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Southside Blooms helps tackle poverty with flowers

Words by Tess Becker

A sustainable “farm-to-vase” florist is taking over the South Side of Chicago, turning vacant lots into flower gardens and helping provide at-risk youth with something to occupy their time.

They're trying to beautify the city of Chicago with flowers. 

The project was started by the non-profit Chicago Eco House, founded by Quilen Blackwell and his wife Hannah Bonham Blackwell. The organization was founded in 2014 with the goal to end poverty with sustainability.

Now the project in the South Side, called Southside Blooms is helping see that goal to fruition.

Flowers blooming in the concrete

The flowers they produce are what they call “beyond organic” because of the stringent process they go through to avoid things like pesticides, herbicides, or synthetic fertilizers. They also put a massive focus on all things sustainable working to use biodegradable, recyclable, or reusable items whenever possible.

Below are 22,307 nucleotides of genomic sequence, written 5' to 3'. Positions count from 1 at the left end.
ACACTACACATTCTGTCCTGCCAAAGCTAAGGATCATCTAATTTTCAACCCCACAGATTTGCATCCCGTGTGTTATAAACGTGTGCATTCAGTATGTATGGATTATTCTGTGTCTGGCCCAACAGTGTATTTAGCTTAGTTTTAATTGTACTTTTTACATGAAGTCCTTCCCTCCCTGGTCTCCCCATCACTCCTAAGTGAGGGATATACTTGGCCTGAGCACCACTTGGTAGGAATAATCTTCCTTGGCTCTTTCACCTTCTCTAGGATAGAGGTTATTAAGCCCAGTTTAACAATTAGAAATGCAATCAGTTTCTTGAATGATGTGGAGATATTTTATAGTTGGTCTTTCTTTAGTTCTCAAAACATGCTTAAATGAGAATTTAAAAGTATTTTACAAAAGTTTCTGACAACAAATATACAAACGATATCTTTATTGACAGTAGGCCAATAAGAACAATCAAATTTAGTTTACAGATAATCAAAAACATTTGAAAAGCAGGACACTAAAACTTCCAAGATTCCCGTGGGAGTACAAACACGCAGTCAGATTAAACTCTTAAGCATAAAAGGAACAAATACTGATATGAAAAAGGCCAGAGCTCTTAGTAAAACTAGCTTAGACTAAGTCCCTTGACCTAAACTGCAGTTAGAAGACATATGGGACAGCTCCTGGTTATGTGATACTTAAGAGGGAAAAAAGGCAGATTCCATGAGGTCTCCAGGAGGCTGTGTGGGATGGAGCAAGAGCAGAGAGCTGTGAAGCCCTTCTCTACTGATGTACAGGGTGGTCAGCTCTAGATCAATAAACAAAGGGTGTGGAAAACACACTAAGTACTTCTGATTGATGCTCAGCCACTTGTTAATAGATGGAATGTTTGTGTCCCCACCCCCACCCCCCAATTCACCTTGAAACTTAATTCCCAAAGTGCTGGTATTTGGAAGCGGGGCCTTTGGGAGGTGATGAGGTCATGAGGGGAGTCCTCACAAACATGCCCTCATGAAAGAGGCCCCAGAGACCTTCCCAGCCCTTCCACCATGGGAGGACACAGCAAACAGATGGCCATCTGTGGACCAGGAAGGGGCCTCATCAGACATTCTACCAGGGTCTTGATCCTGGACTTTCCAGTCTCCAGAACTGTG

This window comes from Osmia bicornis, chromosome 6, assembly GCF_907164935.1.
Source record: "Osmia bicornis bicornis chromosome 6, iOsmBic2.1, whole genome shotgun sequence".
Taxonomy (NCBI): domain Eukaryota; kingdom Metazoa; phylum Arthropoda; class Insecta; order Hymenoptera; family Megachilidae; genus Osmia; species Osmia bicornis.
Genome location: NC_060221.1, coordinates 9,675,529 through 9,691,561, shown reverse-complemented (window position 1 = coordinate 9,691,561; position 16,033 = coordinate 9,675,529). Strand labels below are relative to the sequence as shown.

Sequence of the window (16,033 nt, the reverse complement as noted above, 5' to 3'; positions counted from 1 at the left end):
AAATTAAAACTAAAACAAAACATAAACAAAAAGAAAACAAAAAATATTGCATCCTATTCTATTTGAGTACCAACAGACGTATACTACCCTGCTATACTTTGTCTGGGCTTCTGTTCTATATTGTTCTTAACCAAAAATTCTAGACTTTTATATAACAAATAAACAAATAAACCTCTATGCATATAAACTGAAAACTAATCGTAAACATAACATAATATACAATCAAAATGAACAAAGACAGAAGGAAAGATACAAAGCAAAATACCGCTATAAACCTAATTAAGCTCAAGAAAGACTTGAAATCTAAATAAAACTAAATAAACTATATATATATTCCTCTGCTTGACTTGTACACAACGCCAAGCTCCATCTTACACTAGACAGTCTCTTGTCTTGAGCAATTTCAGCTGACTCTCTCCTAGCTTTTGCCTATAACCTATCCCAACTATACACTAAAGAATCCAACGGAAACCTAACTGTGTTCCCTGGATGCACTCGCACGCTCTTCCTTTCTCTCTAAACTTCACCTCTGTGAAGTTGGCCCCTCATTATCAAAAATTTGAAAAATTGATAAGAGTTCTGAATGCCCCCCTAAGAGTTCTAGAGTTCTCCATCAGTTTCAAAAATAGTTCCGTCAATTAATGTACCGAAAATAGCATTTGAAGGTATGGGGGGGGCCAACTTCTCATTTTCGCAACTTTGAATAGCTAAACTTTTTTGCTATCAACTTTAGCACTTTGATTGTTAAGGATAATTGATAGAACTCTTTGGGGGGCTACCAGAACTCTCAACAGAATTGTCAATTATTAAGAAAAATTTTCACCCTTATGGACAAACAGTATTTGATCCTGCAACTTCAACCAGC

All of the profits from the flowers go directly to help combat poverty, and they take inspiration from the city around them in their work.

“Our urban chic designs draw from the resources and creative inspiration of the inner city– where all our blooms are grown,” they say.

“Every purchase directly contributes to job creation for at-risk youth and young adults in some of Chicago's toughest neighborhoods.”

Southside Bloom helps tackle poverty with flowers and sustainability.

Outside of Chicago they also have small test programs in Detroit and a partnership in Gary, Indiana.

“We really want to be able to grow as much as possible and as fast as possible, so that inner cities of America can change,” Quilen told People Magazine. “This is about eliminating the ghetto as we know it.”

This article aligns with the UN SDG Partnership for the Goals.

This article aligns with the following UN SDGs

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